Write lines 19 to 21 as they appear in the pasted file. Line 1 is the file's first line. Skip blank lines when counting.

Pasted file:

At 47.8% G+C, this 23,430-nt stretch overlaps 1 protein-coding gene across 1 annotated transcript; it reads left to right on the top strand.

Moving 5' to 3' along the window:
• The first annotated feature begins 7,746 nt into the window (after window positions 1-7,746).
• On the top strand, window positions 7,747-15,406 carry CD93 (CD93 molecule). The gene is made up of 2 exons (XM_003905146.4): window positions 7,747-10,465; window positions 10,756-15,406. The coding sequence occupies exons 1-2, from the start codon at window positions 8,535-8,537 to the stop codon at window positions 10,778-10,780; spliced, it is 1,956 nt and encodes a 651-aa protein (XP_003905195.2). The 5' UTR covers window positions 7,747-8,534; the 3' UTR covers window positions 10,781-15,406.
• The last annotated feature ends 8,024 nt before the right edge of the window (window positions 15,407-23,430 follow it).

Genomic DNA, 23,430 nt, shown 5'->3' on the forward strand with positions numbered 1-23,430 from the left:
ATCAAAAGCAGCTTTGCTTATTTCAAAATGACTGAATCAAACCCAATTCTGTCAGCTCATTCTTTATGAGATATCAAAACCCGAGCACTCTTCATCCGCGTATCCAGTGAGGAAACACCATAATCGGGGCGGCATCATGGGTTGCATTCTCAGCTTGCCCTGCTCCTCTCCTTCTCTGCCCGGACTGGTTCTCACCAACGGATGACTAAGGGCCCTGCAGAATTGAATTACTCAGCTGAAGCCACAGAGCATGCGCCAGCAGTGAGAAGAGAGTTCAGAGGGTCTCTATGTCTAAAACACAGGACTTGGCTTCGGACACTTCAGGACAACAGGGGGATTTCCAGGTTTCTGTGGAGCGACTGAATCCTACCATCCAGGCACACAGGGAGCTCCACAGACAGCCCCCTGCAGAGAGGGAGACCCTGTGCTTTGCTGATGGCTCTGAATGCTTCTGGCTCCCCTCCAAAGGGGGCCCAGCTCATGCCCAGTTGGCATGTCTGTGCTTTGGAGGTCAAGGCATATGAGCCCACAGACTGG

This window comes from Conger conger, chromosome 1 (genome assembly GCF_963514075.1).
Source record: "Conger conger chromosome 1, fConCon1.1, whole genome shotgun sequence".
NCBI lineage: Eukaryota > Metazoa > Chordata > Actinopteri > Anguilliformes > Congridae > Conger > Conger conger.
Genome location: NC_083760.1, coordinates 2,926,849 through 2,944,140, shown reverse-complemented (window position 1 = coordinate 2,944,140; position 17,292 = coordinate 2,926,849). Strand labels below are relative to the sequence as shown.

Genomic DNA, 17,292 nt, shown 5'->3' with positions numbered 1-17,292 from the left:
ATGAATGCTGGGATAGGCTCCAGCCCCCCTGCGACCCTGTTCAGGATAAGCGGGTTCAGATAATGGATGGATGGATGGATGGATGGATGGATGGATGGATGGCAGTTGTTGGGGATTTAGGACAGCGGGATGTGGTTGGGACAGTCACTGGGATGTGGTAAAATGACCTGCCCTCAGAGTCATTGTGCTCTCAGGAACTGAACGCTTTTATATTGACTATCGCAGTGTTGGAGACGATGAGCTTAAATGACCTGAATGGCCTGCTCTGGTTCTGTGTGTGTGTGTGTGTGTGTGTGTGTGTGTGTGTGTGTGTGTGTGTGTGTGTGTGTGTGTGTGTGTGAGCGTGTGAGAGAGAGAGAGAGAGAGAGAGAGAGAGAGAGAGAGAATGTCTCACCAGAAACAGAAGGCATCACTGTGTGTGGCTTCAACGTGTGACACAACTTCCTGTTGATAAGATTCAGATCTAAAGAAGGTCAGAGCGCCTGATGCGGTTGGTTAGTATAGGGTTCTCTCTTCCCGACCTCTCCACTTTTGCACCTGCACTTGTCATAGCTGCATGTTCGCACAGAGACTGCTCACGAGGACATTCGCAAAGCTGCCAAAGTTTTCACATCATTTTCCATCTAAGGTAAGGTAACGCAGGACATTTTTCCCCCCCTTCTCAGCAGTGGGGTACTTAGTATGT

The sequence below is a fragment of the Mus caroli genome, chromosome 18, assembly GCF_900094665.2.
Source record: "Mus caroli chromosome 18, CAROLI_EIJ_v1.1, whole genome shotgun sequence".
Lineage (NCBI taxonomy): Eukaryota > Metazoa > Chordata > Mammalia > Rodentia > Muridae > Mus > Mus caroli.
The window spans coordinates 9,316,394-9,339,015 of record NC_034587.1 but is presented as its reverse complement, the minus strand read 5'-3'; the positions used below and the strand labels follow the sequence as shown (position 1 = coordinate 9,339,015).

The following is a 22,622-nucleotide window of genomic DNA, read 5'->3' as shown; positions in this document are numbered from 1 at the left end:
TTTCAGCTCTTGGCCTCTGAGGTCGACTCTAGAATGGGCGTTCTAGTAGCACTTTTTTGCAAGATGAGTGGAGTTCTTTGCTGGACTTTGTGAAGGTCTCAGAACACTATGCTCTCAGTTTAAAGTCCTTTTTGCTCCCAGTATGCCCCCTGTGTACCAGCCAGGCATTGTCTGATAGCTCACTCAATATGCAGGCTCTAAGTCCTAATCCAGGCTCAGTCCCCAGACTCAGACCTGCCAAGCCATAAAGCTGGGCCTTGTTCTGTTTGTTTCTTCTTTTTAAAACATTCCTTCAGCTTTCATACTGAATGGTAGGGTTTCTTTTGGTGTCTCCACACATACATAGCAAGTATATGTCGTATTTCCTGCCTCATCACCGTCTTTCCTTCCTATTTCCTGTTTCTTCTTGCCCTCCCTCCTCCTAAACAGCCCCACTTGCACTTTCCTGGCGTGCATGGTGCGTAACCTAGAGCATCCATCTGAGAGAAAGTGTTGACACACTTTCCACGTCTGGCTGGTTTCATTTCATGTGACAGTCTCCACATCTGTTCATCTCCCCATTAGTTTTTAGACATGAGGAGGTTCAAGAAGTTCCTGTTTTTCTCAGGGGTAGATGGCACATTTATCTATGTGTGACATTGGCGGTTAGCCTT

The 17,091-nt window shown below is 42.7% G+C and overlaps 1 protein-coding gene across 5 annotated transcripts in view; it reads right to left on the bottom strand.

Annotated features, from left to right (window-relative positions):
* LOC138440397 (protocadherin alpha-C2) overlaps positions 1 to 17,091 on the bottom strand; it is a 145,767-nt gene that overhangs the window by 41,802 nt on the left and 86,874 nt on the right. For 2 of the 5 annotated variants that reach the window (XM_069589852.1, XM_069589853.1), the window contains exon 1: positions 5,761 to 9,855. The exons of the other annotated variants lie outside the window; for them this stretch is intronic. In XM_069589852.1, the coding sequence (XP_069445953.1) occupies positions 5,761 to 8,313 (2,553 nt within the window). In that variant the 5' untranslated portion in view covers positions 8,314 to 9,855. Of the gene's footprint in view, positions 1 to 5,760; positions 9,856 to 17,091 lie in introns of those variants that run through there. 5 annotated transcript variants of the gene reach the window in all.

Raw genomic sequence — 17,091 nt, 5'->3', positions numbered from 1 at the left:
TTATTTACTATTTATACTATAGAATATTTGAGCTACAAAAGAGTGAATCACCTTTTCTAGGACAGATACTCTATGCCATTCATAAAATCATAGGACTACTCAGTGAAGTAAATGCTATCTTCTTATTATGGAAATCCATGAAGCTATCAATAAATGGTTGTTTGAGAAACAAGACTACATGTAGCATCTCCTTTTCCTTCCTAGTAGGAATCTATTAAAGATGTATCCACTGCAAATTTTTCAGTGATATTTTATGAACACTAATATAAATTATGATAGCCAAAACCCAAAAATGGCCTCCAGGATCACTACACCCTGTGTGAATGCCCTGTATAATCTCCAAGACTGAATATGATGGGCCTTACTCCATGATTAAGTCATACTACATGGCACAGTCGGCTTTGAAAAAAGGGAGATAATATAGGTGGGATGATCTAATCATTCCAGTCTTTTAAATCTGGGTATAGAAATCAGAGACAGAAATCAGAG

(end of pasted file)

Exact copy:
TTTCAGCTCTTGGCCTCTGAGGTCGACTCTAGAATGGGCGTTCTAGTAGCACTTTTTTGCAAGATGAGTGGAGTTCTTTGCTGGACTTTGTGAAGGTCTCAGAACACTATGCTCTCAGTTTAAAGTCCTTTTTGCTCCCAGTATGCCCCCTGTGTACCAGCCAGGCATTGTCTGATAGCTCACTCAATATGCAGGCTCTAAGTCCTAATCCAGGCTCAGTCCCCAGACTCAGACCTGCCAAGCCATAAAGCTGGGCCTTGTTCTGTTTGTTTCTTCTTTTTAAAACATTCCTTCAGCTTTCATACTGAATGGTAGGGTTTCTTTTGGTGTCTCCACACATACATAGCAAGTATATGTCGTATTTCCTGCCTCATCACCGTCTTTCCTTCCTATTTCCTGTTTCTTCTTGCCCTCCCTCCTCCTAAACAGCCCCACTTGCACTTTCCTGGCGTGCATGGTGCGTAACCTAGAGCATCCATCTGAGAGAAAGTGTTGACACACTTTCCACGTCTGGCTGGTTTCATTTCATGTGACAGTCTCCACATCTGTTCATCTCCCCATTAGTTTTTAGACATGAGGAGGTTCAAGAAGTTCCTGTTTTTCTCAGGGGTAGATGGCACATTTATCTATGTGTGACATTGGCGGTTAGCCTT

The 17,091-nt window shown below is 42.7% G+C and overlaps 1 protein-coding gene across 5 annotated transcripts in view; it reads right to left on the bottom strand.

Annotated features, from left to right (window-relative positions):